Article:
The Good Neighbour – Battersea Arts Centre

On the weekend, I found myself back at the Battersea Arts Centre, surrounded by various adults and some very excitable children.  In December 2012, the BAC played host to The Good Neighbour and it was so successful that people begged them to put it on again in 2013.  So I went along to see what all the fuss was about.  George Neighbour is a young man who lives in BAC and has lost his memory (and is terrified of Christmas and all things Christmassy – and heights, and stairs, and windows…. and just about everything).  Aside from the name on his apron and meeting Queen Victoria, he knows nothing about himself; but he believes the clues to his identity all lie hidden in BAC, so it’s up to us to be ‘very brave’ and find them for him.

We are split into groups with a numbered sticker and assigned a guide to lead us through the building, with all groups taking a different route (although you run into each other quite frequently) and off we go on our theatrical adventure.  The whole format is rather more aimed at children than it is at adults, but is still good fun.  The kids around me threw themselves into the task with great enthusiasm and were absolutely enraptured with the whole concept.

We trailed up and down stairs and crawled through tunnels, searched for bits of paper with instructions and met various characters along the way, each with a small snippet of information which might help us recover George’s lost memory.  At one point, we even got to make lightbulbs in the basement (a line of D batteries, alligator clips, lead filaments and a glass jar) – an experiment that I haven’t done since secondary school!  In the main council chamber, there was a large map on the floor which kids and adults alike were encouraged to draw on with chalk with all the things they’d found out.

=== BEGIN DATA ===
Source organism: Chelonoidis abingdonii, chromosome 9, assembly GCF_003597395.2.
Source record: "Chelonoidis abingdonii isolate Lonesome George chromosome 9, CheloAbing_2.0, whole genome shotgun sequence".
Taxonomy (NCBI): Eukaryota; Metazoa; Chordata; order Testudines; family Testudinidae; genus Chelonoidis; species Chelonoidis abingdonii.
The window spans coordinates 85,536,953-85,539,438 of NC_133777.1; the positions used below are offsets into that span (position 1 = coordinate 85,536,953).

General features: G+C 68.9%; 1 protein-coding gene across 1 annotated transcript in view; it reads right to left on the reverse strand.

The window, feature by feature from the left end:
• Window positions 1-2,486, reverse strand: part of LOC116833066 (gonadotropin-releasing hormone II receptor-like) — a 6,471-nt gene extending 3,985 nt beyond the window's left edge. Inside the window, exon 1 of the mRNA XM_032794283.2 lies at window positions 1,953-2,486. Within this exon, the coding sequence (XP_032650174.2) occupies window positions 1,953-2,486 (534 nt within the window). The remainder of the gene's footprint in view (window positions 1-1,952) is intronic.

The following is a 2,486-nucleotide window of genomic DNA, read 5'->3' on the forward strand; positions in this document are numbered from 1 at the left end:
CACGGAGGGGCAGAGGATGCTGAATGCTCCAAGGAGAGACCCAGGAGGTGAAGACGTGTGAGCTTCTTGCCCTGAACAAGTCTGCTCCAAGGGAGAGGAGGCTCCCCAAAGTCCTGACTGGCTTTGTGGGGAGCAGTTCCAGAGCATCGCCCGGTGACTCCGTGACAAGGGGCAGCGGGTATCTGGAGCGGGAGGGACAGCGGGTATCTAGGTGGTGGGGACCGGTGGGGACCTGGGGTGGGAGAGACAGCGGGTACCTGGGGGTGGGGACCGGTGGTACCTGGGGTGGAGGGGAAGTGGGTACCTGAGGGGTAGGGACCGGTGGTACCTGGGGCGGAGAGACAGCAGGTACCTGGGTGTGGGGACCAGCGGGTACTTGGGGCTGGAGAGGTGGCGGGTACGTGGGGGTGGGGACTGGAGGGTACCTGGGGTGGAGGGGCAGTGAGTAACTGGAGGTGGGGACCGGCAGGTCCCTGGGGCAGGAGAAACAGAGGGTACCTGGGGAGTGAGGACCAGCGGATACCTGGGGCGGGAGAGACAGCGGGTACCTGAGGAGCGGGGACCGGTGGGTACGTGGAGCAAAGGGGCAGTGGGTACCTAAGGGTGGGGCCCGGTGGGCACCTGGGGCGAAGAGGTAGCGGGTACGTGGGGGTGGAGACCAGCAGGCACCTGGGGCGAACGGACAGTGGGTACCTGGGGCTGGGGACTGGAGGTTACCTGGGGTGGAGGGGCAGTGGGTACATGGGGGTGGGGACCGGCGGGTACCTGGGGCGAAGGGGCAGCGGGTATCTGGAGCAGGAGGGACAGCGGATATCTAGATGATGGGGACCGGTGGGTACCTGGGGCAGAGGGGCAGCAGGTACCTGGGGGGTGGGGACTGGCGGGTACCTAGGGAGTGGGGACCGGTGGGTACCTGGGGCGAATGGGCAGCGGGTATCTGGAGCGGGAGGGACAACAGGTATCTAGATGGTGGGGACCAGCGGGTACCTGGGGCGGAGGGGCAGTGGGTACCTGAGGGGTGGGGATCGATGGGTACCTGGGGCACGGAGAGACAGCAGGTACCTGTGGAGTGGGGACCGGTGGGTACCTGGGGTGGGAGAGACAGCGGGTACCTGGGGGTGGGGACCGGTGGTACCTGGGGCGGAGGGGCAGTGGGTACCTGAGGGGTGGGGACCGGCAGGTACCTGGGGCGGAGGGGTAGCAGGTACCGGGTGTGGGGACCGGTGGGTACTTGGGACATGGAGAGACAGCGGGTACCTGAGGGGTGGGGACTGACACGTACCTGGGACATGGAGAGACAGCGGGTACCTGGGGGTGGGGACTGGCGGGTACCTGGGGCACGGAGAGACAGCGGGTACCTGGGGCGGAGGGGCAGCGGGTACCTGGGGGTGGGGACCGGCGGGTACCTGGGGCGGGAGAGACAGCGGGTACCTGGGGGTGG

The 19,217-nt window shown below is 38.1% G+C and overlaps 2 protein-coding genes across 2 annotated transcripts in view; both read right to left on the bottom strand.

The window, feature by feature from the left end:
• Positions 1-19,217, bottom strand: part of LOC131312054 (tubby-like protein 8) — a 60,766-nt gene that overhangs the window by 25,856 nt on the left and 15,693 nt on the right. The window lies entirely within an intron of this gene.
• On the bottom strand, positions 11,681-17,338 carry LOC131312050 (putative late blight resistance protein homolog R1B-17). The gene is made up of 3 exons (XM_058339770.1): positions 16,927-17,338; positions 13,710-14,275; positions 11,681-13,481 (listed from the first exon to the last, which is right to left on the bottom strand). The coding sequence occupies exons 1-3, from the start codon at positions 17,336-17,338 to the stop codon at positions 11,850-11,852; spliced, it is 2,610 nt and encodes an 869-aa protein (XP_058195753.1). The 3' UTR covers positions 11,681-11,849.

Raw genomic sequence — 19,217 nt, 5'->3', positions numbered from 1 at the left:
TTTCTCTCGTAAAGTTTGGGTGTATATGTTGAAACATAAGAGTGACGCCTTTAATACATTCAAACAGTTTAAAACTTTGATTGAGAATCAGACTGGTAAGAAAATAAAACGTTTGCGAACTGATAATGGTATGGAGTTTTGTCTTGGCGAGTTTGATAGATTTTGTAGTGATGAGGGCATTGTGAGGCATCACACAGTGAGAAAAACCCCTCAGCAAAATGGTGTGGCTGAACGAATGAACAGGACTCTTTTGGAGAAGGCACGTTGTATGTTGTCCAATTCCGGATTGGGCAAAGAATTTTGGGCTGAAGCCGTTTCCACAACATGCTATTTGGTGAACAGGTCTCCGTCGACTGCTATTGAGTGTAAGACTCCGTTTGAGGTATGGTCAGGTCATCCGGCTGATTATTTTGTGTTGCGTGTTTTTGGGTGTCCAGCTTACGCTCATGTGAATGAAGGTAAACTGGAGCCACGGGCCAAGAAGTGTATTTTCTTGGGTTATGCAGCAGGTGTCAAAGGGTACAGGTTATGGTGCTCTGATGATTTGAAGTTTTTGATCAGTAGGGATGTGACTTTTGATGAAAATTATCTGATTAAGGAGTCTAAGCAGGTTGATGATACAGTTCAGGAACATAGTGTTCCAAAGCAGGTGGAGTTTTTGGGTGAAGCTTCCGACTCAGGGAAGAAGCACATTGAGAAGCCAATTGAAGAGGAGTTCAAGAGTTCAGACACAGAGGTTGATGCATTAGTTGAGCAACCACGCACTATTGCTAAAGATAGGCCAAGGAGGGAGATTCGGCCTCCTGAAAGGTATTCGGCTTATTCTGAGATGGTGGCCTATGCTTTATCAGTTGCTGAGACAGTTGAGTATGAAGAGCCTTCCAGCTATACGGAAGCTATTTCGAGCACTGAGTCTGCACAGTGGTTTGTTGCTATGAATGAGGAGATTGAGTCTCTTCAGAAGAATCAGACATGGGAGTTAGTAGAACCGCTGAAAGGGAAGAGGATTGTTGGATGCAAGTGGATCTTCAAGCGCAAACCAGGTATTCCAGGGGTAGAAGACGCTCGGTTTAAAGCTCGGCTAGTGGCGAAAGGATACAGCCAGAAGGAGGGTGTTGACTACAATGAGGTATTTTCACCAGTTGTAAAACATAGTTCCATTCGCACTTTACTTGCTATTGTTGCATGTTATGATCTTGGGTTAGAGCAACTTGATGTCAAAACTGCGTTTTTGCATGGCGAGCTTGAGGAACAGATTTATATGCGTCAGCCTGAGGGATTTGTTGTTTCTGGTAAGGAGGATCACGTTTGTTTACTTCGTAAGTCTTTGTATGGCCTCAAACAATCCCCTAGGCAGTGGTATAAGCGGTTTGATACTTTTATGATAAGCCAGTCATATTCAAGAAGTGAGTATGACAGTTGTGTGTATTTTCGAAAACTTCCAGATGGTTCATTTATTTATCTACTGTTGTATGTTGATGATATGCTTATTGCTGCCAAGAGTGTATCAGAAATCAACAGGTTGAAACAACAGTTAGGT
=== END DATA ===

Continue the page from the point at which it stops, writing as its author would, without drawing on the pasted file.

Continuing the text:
But there were also aspects which encouraged us to think about our own memories. One of my favourite rooms that we visited was home to character The Momentologist – he is surrounded by glass jars full of water, all representing the moments in people’s lives; there’s a great analogy here for adults and children alike in that everyone has a jar, but it’s up to you to fill it memories and it’s never too late to start.  He held up an empty jar to say one of the most profound things out of the whole show: “This lady’s jar is empty.  She won’t go outside in case something falls out of the sky and hits her on the head… and she won’t let herself fall in love in case her heart gets broken.” As we all walked out of the room, there was a great contrast between the uncontainable enthusiasm of the children and some very quietly reflective adults.

At the finale we all got to share our findings (my highlight of the evening was the child vividly telling us about “the… the funny lady! And she EXPLODED!!!”). Maybe its that I’ve been spoilt with other immersive theatre productions where you can wander wherever you like, but not everyone sees every room on their route (and if you come back, I’m not sure how you can guarantee being put on a route to see the rooms you missed last time). I for one would’ve liked to see the funny exploding lady.

George’s missing identity is revealed and it is with bittersweet amazement that we find out the truth about him.  There is a sad ending to the story, but it is told in such a way as to be life-affirming rather than upsetting – one hell of a challenge when some of the youngest in the audience were 6-year-olds.  And what a good, brave and kind Neighbour he was.

‘The Good Neighbour’ is on until Saturday 4th January 2014 at Battersea Arts Centre, Lavender Hill, London, SW11 5TN.  Suitable for ages 6 and up. For information and tickets, go to

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